Synopses & Reviews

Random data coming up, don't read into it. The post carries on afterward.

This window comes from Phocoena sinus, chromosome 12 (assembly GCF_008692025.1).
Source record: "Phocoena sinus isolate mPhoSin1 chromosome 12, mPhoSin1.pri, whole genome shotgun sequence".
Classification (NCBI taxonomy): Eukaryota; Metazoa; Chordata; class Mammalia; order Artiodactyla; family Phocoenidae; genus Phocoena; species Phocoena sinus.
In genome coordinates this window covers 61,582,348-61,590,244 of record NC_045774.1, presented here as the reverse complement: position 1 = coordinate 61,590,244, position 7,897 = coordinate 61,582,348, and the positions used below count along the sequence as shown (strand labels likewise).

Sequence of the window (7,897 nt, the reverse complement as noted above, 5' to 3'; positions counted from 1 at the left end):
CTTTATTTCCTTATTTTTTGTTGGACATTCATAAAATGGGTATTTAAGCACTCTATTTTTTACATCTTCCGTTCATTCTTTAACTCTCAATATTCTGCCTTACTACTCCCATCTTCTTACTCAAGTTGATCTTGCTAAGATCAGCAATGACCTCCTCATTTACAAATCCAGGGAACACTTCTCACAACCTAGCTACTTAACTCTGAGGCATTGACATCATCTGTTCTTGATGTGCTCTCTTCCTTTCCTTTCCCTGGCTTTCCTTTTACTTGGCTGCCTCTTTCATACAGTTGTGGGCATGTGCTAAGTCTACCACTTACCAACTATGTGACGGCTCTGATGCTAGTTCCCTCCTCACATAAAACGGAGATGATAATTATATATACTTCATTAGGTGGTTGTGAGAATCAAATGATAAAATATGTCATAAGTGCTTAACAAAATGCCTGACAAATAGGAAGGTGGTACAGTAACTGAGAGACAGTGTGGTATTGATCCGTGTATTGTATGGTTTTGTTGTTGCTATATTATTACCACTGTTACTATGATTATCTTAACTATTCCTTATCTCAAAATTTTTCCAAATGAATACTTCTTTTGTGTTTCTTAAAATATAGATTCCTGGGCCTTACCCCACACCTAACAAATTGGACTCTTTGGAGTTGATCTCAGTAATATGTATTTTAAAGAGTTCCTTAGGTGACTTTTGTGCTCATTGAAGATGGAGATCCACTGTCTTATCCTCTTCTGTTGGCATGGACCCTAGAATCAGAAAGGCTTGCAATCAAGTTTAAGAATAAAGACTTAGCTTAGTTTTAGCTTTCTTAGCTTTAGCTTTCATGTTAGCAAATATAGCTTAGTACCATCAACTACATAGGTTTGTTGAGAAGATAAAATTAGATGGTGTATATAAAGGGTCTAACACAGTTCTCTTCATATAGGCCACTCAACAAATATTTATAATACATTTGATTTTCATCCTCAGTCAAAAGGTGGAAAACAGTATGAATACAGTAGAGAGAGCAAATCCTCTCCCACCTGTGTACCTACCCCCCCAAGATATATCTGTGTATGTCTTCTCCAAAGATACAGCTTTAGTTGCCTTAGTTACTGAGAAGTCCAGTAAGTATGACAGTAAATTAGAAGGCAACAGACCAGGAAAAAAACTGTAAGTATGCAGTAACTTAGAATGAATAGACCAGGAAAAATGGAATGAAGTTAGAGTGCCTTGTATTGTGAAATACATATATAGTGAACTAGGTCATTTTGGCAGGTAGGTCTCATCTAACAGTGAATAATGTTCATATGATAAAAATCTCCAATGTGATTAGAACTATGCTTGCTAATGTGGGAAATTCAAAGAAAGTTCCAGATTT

The 1980s and '90s saw Latin American governments recognizing the property rights of Indigenous and Afro-descendent communities as part of a broader territorial policy shift. But the resulting reforms were not applied consistently, more often extending neoliberal governance than recognizing Indigenous Peoples' rights. In Negotiating Autonomy, Kelly Bauer explores the inconsistencies by which the Chilean government transfers land in response to Mapuche territorial demands. Interviews with community and government leaders, statistical analysis of an original dataset of Mapuche mobilization and land transfers, and analysis of policy documents reveals that many assumptions about post-dictatorship Chilean politics as technocratic and depoliticized do not apply to indigenous policy. Rather, state officials often work to preserve the hegemony of political and economic elites in the region, effectively protecting existing market interests over efforts to extend the neoliberal project to the governance of Mapuche territorial demands. In addition to complicating understandings of Chilean governance, these hidden patterns of policy implementation reveal the numerous ways these governance strategies threaten the recognition of Indigenous rights and create limited space for communities to negotiate autonomy.